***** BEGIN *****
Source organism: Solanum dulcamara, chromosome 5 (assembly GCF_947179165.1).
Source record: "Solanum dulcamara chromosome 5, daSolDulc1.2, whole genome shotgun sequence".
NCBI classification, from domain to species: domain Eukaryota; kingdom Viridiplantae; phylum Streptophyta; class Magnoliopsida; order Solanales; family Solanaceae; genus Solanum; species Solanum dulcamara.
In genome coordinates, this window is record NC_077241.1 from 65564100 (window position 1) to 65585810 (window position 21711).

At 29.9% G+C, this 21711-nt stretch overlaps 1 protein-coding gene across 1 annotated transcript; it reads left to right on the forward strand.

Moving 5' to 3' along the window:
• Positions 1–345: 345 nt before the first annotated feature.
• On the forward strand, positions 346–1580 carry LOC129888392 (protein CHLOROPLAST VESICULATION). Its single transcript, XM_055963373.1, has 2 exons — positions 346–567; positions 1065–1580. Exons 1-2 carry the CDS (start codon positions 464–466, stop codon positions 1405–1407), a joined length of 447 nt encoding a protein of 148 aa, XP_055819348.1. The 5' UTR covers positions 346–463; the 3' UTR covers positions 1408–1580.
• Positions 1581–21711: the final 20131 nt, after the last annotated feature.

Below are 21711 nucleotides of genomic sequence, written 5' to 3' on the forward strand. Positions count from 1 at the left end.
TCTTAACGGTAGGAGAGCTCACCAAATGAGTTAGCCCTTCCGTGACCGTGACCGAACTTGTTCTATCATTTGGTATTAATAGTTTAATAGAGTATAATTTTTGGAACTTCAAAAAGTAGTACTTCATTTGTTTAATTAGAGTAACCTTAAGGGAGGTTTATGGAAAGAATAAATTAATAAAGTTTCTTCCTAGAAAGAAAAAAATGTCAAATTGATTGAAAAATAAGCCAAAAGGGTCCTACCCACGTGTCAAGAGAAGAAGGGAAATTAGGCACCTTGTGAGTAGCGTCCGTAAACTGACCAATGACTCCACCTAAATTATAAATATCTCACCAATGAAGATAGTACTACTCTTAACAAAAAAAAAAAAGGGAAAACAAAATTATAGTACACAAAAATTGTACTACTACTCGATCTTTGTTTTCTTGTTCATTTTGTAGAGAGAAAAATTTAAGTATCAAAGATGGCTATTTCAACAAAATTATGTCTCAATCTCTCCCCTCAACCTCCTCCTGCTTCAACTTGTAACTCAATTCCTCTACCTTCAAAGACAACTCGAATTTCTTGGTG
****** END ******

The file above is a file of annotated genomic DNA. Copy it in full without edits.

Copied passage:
Source organism: Solanum dulcamara, chromosome 5 (assembly GCF_947179165.1).
Source record: "Solanum dulcamara chromosome 5, daSolDulc1.2, whole genome shotgun sequence".
NCBI classification, from domain to species: domain Eukaryota; kingdom Viridiplantae; phylum Streptophyta; class Magnoliopsida; order Solanales; family Solanaceae; genus Solanum; species Solanum dulcamara.
In genome coordinates, this window is record NC_077241.1 from 65564100 (window position 1) to 65585810 (window position 21711).

At 29.9% G+C, this 21711-nt stretch overlaps 1 protein-coding gene across 1 annotated transcript; it reads left to right on the forward strand.

Moving 5' to 3' along the window:
• Positions 1–345: 345 nt before the first annotated feature.
• On the forward strand, positions 346–1580 carry LOC129888392 (protein CHLOROPLAST VESICULATION). Its single transcript, XM_055963373.1, has 2 exons — positions 346–567; positions 1065–1580. Exons 1-2 carry the CDS (start codon positions 464–466, stop codon positions 1405–1407), a joined length of 447 nt encoding a protein of 148 aa, XP_055819348.1. The 5' UTR covers positions 346–463; the 3' UTR covers positions 1408–1580.
• Positions 1581–21711: the final 20131 nt, after the last annotated feature.

Below are 21711 nucleotides of genomic sequence, written 5' to 3' on the forward strand. Positions count from 1 at the left end.
TCTTAACGGTAGGAGAGCTCACCAAATGAGTTAGCCCTTCCGTGACCGTGACCGAACTTGTTCTATCATTTGGTATTAATAGTTTAATAGAGTATAATTTTTGGAACTTCAAAAAGTAGTACTTCATTTGTTTAATTAGAGTAACCTTAAGGGAGGTTTATGGAAAGAATAAATTAATAAAGTTTCTTCCTAGAAAGAAAAAAATGTCAAATTGATTGAAAAATAAGCCAAAAGGGTCCTACCCACGTGTCAAGAGAAGAAGGGAAATTAGGCACCTTGTGAGTAGCGTCCGTAAACTGACCAATGACTCCACCTAAATTATAAATATCTCACCAATGAAGATAGTACTACTCTTAACAAAAAAAAAAAAGGGAAAACAAAATTATAGTACACAAAAATTGTACTACTACTCGATCTTTGTTTTCTTGTTCATTTTGTAGAGAGAAAAATTTAAGTATCAAAGATGGCTATTTCAACAAAATTATGTCTCAATCTCTCCCCTCAACCTCCTCCTGCTTCAACTTGTAACTCAATTCCTCTACCTTCAAAGACAACTCGAATTTCTTGGTG